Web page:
However, Matthew chapter 7 is condemning a type of judgment that is not right in God's eyes. It is more relational. When we make judgments about right and wrong, first of all we need to insure that we do not make judgments inconsistently or without mercy. Verse 2 of Matthew chapter 7 seems to indicate that. It is kind of the idea of you will reap what you sow. If you judge in a bad way, you too are going to be judged wrongly.
Luke chapter 6 and verse 36 and 37, Jesus says, "Therefore be merciful just as your Father also is merciful. Judge not and you shall not be judged. Condemn not and you shall not be condemned. Forgive and you will be forgiven."
Do you remember the story of the Pharisee and the tax collector in Luke chapter 18 and verses 9-14? Remember that the Pharisee looked at himself and tried to declare to God all of his great achievements and he was so thankful that he was not like that lowly tax collector. Do you remember what the tax collector prayed? "God be merciful to me, a sinner." When we humble ourselves before others, we will also be humbled before God. And when we humble ourselves before God, we ought to also humble ourselves before others. James chapter 2 and verse 13 reads, "Judgment is without mercy to the one who has shown no mercy."
We must also not make judgments hypocritically. Back in Matthew chapter 7 and verses 3-5 the story is described as somebody who is more consumed with the speck of dust that is in his brother's eye than he is with the log that is hanging out of his own.
In Matthew chapter 23 and verses 1-4, Jesus spoke to the multitudes and to His disciples and said, "The scribes and the Pharisees sit in Moses' seat. Therefore, whatever they tell you to observe, that observe and do, but do not do according to their works for they say and do not do." When it comes to our making judgments, it's important for me not to judge someone who has committed a sin when I am involved in committing that sin and even more. It's very difficult for me to expect somebody else to turn their life around when I am unwilling to turn my life around. Jesus simply wants us to be consistent, to be merciful, and to not be hypocritical in the judgments that we make.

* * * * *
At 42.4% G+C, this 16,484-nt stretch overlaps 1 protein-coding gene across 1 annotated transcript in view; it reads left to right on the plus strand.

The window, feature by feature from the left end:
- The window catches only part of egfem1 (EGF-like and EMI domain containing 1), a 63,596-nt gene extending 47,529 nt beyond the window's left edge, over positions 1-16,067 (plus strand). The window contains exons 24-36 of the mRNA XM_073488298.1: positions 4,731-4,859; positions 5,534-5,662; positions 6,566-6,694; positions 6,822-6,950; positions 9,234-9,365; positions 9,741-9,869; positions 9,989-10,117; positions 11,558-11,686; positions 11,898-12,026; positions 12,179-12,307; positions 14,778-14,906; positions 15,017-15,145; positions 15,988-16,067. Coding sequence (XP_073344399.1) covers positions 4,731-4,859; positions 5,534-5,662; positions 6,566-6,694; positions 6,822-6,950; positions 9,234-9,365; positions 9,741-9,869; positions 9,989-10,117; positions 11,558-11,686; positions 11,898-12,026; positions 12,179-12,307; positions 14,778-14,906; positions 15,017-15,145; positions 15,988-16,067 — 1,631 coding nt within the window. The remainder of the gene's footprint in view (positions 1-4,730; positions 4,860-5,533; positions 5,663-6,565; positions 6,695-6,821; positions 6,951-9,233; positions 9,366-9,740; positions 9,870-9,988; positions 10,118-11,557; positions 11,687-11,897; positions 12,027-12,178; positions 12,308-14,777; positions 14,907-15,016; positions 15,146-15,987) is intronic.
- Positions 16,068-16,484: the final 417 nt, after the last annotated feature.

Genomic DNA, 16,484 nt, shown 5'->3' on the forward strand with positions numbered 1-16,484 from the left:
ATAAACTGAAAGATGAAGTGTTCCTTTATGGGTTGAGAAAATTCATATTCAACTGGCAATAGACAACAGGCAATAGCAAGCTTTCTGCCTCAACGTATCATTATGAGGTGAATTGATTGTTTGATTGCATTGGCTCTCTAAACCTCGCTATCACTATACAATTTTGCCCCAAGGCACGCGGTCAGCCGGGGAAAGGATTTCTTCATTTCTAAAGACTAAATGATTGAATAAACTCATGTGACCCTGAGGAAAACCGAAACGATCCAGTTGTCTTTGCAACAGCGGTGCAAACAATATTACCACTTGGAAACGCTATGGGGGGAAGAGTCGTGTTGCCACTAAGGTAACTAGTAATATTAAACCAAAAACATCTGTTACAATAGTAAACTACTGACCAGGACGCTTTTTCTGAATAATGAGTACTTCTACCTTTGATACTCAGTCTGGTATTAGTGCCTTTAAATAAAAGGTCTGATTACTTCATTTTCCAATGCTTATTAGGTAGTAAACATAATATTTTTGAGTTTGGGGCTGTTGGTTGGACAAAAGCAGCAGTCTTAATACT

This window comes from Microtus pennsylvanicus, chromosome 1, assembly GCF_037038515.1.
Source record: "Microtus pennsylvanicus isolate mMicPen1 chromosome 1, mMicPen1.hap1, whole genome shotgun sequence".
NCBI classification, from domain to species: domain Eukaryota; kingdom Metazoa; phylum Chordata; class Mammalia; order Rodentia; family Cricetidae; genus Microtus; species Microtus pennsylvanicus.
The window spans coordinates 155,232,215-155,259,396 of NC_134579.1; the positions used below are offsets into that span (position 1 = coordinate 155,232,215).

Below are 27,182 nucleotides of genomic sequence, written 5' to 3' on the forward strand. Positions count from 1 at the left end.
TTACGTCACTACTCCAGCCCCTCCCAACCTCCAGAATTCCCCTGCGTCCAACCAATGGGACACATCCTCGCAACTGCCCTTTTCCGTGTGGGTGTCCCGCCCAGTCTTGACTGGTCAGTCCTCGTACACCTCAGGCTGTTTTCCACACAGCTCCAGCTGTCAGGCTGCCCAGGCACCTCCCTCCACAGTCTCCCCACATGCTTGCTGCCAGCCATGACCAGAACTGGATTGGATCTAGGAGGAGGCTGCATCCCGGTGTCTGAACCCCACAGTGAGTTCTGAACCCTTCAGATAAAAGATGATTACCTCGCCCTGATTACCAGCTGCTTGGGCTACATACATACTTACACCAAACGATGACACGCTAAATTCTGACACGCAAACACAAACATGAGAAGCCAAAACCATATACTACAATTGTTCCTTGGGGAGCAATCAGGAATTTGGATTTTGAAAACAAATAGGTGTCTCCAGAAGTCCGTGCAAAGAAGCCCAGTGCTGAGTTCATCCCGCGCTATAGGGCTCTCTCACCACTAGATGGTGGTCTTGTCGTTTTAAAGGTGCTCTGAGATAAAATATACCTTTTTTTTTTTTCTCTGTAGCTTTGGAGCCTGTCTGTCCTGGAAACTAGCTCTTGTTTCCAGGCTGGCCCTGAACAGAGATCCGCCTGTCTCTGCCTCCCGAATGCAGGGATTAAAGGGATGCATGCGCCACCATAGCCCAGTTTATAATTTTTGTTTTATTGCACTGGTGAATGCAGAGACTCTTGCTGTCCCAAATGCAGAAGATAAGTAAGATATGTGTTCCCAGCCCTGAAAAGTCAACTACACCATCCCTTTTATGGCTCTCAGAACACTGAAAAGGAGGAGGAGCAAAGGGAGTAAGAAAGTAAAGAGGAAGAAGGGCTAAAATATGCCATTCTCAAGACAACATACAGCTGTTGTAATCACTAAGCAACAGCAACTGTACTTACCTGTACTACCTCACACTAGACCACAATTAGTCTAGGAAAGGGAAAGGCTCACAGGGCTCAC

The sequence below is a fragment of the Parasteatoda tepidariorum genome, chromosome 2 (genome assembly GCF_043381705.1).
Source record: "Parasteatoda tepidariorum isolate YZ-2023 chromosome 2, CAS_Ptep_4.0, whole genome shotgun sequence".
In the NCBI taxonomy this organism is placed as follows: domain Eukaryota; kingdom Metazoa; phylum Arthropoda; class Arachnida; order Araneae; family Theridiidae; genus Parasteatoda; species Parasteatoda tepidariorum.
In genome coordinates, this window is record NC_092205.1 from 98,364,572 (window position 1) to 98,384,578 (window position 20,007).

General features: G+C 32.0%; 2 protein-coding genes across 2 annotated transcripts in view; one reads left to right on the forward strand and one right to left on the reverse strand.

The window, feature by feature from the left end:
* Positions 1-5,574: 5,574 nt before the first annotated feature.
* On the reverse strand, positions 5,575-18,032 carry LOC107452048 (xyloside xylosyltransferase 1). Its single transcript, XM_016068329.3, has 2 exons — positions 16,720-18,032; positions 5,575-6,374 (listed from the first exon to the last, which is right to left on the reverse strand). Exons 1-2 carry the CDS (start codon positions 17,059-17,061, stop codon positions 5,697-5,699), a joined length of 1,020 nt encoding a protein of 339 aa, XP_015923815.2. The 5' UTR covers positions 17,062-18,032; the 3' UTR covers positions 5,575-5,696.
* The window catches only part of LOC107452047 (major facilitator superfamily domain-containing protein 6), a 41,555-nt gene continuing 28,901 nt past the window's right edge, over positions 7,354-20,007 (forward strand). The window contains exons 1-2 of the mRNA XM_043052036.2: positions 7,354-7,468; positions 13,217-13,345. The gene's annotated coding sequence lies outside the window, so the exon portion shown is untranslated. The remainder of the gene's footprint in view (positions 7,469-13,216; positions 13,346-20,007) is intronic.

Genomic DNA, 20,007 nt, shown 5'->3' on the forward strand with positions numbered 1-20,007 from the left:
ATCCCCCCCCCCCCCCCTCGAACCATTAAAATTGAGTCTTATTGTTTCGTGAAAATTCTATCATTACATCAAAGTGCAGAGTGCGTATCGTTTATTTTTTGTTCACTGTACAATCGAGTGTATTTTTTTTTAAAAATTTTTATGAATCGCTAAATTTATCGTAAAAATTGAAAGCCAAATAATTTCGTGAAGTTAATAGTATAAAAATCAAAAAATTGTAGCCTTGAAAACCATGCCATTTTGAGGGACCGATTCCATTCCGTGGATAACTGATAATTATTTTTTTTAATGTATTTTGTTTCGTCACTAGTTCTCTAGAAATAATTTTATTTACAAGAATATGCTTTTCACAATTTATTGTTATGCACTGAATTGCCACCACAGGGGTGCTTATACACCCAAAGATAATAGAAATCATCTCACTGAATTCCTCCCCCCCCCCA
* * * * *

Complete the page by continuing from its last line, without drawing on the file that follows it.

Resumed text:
You might remember in John chapter 8 and verses 3-11 where a group of scribes and Pharisees brought a woman who had been caught in the act of adultery to Him and they asked, "What do you think we ought to do with her? Should we stone her? Should we take her life?" Remember Jesus stooped down into the dirt and wrote in the dirt. At one point in time, He made this statement. In verse 7, "He who is without sin among you, let him throw a stone at her first." After that all of those people left because they realized not that judging was never appropriate, but that it was very difficult for them to focus on the one sin of this woman when they themselves had so many problems that they should have been dealing with first.
Even when doing good for others or proclaiming the gospel of Christ, it's important for us to make proper judgments. Matthew chapter 10 and verse 14, Jesus told His disciples, "Whoever will not receive you nor hear your words when you depart from that house or city, shake off the dust from your feet." Perhaps that's why He said in Matthew 7 and verse 6, "Do not give what is holy to the dogs, nor cast your pearls before swine, lest they trample them under their feet and turn and tear you in pieces."
We have a saying in our society, "If it looks like a duck, walks like a duck, and quacks like a duck, then it's probably a duck." The same is true of sin. If it looks like sin, acts like sin, and appears to be sinful, then God has given us the intelligence and the ability to determine that that action is wrong. God wants us to judge between things that are good and evil, right and wrong. Not only in our lives but in the lives of others as we would try to help draw them closer to God. He does not want us to judge where only He can judge. "Judge not that you be not judged, but remember to judge righteously."
(SONG # 3 - "Paradise Valley!")
May I again take this opportunity to thank you for joining us today. I hope our time together has been an encouragement and thus a blessing to us all. Please remember that you are invited back to join us every first day of the week, at 7:30, as we commit ourselves to this time of Worship before God!
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May we all study more and understand the Biblical teachings concerning judging, so that we will learn to judge only with a righteous judgement, and never with our own personal desires!